Chief retires after 38 years of service

  • Published
  • By Staff Sgt. Zachary Vucic
  • 911th Airlift Wing Public Affairs

A ceremony was held here Jan. 6, 2018, to celebrate the retirement of Chief Master Sgt. Bruce Bair, the flight engineer superintendent for the 758th Airlift Squadron.

Commanders, friends, family and guests were in attendance as Bair was retired after 38 years of service in the Air Force.

Bair said his interest in aircraft started early. He recalled an instance while eating dinner in his hometown of New Philadelphia, Ohio, when he heard a C-124 Globemaster II passing overhead.

“I can remember back about 45 years ago, I’m at the dinner table when I hear a rumble,” Bair said. “I shoved my chair back and ran outside, and there was a (C-124). I was always airplane crazy.”

It was his passion for aircraft that led him to enlist in the Air Force before he even graduated high school, just three days after his 18th birthday in 1980. After completion of basic military training he left for Sheppard Air Force Base, Texas, to begin his training as a T-38 Talon crew chief. From there he was on to Laughlin AFB, Texas, where he would stay for the next four years.

One weekend while Bair was on duty, he said a chance encounter with a transient aircraft caused a course correction in his life.

“I was working weekend duty and a C-130 (Hercules) came in,” Bair said. “I thought ‘when we get done (working) I’m going to go down and check it out.’ I lucked out because somebody was at the airplane. He took me around and showed me the airplane and put me in the (engineer) seat. When he turned the battery on, everything lit up and all the gauges moved. That was my ‘ah-ha’ moment.”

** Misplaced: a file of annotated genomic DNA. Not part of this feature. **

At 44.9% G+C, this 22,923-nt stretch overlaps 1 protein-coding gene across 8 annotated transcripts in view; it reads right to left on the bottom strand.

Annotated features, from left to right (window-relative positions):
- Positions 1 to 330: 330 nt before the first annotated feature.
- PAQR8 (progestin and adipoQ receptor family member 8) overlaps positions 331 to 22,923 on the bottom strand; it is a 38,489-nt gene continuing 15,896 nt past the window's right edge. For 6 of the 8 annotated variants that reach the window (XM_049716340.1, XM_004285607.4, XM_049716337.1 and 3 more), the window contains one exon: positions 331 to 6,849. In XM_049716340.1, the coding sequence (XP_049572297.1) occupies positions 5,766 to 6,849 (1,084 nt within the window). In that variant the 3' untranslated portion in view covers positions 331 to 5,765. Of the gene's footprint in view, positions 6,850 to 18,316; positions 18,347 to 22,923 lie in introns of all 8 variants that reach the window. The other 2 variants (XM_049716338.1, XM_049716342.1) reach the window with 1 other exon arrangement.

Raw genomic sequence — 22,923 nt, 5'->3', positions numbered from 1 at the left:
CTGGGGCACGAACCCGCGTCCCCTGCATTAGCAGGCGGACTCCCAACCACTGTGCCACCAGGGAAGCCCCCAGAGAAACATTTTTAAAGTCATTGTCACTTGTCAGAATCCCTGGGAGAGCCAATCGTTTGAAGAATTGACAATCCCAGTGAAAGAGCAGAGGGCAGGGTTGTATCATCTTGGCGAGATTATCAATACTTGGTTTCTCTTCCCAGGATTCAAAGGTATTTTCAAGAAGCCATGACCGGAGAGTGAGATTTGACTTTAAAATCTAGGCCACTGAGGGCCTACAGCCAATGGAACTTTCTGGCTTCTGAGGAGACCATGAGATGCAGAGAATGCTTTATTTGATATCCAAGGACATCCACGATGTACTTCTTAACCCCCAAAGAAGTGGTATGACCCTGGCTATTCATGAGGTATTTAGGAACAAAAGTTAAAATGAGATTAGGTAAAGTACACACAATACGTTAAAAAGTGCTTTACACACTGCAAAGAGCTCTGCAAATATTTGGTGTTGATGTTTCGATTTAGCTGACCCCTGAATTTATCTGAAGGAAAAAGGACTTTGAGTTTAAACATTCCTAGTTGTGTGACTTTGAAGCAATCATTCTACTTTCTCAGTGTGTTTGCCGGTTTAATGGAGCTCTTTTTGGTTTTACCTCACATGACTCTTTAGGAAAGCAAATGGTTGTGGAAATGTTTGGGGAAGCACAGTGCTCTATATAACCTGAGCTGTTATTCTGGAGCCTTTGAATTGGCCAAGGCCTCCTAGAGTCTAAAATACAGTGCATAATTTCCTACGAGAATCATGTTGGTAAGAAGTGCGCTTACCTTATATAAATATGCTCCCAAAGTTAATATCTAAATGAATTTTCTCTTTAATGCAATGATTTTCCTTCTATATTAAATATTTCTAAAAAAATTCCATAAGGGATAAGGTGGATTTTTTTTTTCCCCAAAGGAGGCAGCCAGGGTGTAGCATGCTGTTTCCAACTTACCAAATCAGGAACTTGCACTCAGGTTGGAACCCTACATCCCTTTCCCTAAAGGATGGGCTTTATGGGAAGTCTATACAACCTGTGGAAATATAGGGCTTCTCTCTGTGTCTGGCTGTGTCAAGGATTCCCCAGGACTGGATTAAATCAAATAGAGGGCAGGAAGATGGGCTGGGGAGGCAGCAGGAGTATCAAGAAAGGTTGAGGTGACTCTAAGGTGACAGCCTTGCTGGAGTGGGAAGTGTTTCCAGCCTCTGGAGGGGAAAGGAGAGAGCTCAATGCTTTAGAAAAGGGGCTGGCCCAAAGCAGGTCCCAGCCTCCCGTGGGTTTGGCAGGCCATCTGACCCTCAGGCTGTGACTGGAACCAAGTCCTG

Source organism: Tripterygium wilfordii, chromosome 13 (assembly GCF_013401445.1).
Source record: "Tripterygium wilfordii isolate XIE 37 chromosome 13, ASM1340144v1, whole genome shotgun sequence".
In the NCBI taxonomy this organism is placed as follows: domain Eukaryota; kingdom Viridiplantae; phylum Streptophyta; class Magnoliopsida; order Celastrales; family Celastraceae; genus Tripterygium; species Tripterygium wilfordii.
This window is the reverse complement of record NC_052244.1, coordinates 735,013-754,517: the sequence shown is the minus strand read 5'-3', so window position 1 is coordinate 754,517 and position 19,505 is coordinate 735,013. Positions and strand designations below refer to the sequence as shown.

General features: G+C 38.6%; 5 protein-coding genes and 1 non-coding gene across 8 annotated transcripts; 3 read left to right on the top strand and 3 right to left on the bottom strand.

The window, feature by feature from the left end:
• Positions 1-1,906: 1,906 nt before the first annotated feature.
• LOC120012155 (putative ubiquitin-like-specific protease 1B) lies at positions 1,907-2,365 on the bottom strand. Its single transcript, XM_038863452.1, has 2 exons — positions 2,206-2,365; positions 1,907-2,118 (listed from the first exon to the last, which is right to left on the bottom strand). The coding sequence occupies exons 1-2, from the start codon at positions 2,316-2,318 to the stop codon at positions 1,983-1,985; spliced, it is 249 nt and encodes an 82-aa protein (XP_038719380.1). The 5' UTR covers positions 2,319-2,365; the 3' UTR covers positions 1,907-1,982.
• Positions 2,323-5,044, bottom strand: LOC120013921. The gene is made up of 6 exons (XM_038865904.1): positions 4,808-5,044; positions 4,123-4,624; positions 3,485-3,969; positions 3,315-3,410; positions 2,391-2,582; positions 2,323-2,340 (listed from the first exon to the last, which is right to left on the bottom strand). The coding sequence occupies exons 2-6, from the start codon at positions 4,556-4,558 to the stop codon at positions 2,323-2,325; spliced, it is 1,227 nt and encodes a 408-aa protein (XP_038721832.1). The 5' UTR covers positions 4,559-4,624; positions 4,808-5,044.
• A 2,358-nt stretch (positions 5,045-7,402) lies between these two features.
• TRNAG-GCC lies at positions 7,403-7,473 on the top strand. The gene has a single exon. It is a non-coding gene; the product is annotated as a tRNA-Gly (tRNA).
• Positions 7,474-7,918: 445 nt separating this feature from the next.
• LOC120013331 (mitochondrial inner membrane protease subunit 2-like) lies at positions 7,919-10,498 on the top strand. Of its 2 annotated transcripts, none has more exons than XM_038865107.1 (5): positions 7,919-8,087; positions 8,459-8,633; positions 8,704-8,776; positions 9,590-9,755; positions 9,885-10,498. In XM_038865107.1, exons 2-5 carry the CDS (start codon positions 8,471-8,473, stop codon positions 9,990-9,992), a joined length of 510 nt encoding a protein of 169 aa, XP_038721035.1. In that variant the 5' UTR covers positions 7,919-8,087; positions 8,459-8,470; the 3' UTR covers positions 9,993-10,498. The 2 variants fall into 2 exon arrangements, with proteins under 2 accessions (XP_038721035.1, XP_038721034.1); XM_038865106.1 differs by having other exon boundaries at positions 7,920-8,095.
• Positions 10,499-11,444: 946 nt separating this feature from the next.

The following day, Bair applied to become a C-130 flight engineer. After his acceptance and training, Bair was sent to Little Rock AFB, Ark., where he flew with the 50th Airlift Squadron for roughly a year and a half before transitioning to the Reserves and moving to Pittsburgh in May of 1986.

Roughly one percent of the enlisted force reaches the rank of chief master sergeant. Bair said it was an unexpected honor to attain his rank in 2010.

“It’s the people that make this place,” he said. “What kept me going is the people.”

Bair’s careers has seen more than 200 combat sorties and 495 combat flight hours. Beyond that, he’s tallied 9,760 total flight hours in the C-130, received two commendation medals, two air achievement medals, three air medals, one meritorious service medal and 14 combat readiness medals.

Bair said it is a bittersweet moment to retire. He said the support from his leadership, peers and the local community has been outstanding.